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February 21, 2023


Zoltan Jorovic

Prosperity is largely a product of the difference between available energy and the cost of producing that energy. Where we have a prolific and cheap source, such as oil was, which requires little energy to extract and make available, prosperity increases. When the energy cost of extracting it starts to erode the energy available once this has happened, prosperity declines. Technology and capital are to a large extent dependent on this surplus energy to deliver their results.

We are now facing a decline in surplus energy (as fossil fuels are either more costly to extract, or cannot be used at all because of the negative effects of going beyond acceptable CO2 limits) which will increasingly impact on prosperity. Unfortunately, few economists recognise or understand the essential role of energy in the economy. Our Technology, Capital, Institutions and Culture have been built upon cheap, easily available surplus energy. That age is ending.


《Amazon is an excellent at delivering goods》

Why can't Amazon pick up old boxes as it delivers new?

《they create wealth by being good businesses, not simply by buying capital and labour power.》

Do they create scarcity by enforcing contracts that enclose formerly-free intellectual property?

《They are, as Adair Turner said, socially useless.》

What if they can be harmless nonviolent distractions? What if the social utility is that offensive ppl stay away from doing real harm by playing with fictitious goods in virtual marketplaces?

《If Labour is serious about boosting trend growth - and it should be》

Why should I want growth when growth has taken away the freedom to sleep outside for free, which I value highly?

《A shift from taxing profits to taxing land would be anti businesses that own commercial property but would perhaps incentivize productive capital spending.》

What if it incentivizes more Real Estate Investment Trusts and the like which profit from land without having to pay land taxes?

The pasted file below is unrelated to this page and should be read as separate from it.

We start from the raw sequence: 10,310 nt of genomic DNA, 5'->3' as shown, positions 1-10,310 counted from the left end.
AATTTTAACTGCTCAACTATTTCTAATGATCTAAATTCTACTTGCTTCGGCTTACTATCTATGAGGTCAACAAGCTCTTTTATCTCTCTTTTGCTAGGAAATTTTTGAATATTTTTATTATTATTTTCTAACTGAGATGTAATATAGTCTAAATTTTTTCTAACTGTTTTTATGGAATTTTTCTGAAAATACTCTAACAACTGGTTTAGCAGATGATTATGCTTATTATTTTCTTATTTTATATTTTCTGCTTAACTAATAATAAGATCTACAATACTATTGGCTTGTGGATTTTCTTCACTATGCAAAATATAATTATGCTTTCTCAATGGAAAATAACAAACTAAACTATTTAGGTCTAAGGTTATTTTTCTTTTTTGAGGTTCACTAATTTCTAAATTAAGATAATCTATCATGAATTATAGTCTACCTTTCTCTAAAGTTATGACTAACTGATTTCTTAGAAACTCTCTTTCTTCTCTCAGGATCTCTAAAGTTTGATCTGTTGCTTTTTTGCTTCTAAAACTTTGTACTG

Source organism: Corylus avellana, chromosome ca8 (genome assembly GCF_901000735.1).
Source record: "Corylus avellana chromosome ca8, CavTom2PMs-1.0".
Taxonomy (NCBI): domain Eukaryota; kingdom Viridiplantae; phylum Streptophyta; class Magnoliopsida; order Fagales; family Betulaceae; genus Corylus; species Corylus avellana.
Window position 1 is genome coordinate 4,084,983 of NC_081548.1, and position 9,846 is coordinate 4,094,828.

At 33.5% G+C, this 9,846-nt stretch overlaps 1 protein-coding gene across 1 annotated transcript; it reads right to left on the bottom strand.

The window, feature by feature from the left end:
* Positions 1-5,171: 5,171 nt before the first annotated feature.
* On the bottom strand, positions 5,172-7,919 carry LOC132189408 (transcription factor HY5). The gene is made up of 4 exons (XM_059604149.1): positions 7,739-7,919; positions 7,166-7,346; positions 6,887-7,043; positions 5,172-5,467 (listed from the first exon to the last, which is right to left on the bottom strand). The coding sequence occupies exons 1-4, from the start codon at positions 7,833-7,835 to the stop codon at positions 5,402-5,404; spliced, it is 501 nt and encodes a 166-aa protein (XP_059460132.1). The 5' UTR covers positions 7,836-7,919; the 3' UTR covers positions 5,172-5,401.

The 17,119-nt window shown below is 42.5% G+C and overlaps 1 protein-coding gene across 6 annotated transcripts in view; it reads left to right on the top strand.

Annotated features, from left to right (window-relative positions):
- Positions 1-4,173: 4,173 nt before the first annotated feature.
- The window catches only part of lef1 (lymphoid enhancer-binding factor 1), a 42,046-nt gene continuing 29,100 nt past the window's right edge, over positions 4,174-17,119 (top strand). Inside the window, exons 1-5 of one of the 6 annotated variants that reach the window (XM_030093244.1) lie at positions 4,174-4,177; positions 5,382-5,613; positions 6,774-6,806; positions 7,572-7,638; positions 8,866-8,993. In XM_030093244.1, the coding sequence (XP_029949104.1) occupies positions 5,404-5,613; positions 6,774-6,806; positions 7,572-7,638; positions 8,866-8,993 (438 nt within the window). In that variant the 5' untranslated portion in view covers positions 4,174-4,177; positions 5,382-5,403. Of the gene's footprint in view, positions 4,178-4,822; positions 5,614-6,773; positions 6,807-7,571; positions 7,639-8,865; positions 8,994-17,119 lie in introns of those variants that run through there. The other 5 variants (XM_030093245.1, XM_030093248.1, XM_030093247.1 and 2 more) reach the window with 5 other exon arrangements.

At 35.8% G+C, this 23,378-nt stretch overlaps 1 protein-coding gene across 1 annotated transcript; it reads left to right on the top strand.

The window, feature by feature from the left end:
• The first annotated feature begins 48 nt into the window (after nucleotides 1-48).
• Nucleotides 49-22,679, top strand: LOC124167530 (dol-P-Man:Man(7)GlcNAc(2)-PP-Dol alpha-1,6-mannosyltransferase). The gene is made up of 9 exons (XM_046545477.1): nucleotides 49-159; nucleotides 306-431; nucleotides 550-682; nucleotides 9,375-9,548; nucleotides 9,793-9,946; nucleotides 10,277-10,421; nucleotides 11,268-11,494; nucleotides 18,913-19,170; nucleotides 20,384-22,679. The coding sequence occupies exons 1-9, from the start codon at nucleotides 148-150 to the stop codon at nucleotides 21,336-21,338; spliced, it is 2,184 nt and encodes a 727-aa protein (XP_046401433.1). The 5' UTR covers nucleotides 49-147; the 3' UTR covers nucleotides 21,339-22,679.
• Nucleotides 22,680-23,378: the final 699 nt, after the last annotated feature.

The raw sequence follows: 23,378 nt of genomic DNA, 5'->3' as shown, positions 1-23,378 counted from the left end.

《Labour should be [...] 》

In the real world, doesn't the Left always end up prioritizing things that end up adversely impacting poor old me, so why should I vote for them when they ignore and often censor my voice?

《a knowledge of how to do clever things with FINANCIAL assets that other companies ARE IGNORANT OF》

Can I fix our blogger's final sentence for him?


This blog post is based entirely on a confusion between businesses and business owners, between the firm as an organization and the corporate company that owns the firm and to which the firm delivers its profits.

Politicians representing right-wing interests, just like Reeves, love that confusion, and when they say that they are "pro business" they actually mean that they are "pro business-owners". But the two things are not to be confused.

Adam Smith made the case that greed is a powerful force, and personal ownership of businesses often channels the power of greed into those businesses.

But that does not result necessarily in improving those businesses, because that channelled greed can be satisfied by adopting in those businesses unproductive or often counterproductive ways.


«Prosperity is largely a product of the difference between available energy and the cost of producing that energy»

For those interested, the usual short, clear paper:


A related anecdote relating to the UK:



...hierarchy, unfreedom, bullshit jobs and bullshit language.

What's wrong with hierarchy? Maybe there is, but it should be explained (facts, values, Weber and all that).
Unfreedom is an equivocal term.
Bullshit jobs. As opposed to ONG and civil servants jobs?
Bullshit language. Well, it seems that the business world is finding no problem in using today's mainstream terms, wich, since coming from the supposedly radical ideologies in fashion, are obviously bullshit.


central bankers are really just maintaining a dirty peg to the US dollar – an informal Bretton Woods – and then post-hoc justifying their decisions to follow the crowd.

They appear scared to death of ‘imported inflation’.

There doesn’t appear to be any independent monetary policy outside of Japan.

Jan Wiklund

But isn't it more in it than some businesses underperforming? I thought that the North Atlantic economies apparently open-eyed favour firms that earn their money from owning rather than producing, socalled tollbooth capitalism. According to Brett Christophers there are many ways of doing that - land, government contracts, finance, platforms, patents and copyrights etc, see https://www.versobooks.com/books/4030-rentier-capitalism.

Which seems to be inherent of capitalism. As different historians as Charles Kindleberger, Bas van Bavel, George Modelsky and William Thompson seem to argue that a flowering capitalism can't survive more than the usual three-four generations until capitalists get tired and prefer living off their property. And so has it been since the time of Harun ar-Rashid.

Sometimes, to be sure, a reform movement can postpone decline some 50 years. But for that to be, the leading classes must feel a kind of existential threat, as they did in 1944 when the Bretton Woods program succeeded to create a productive capitalist again.

But now?

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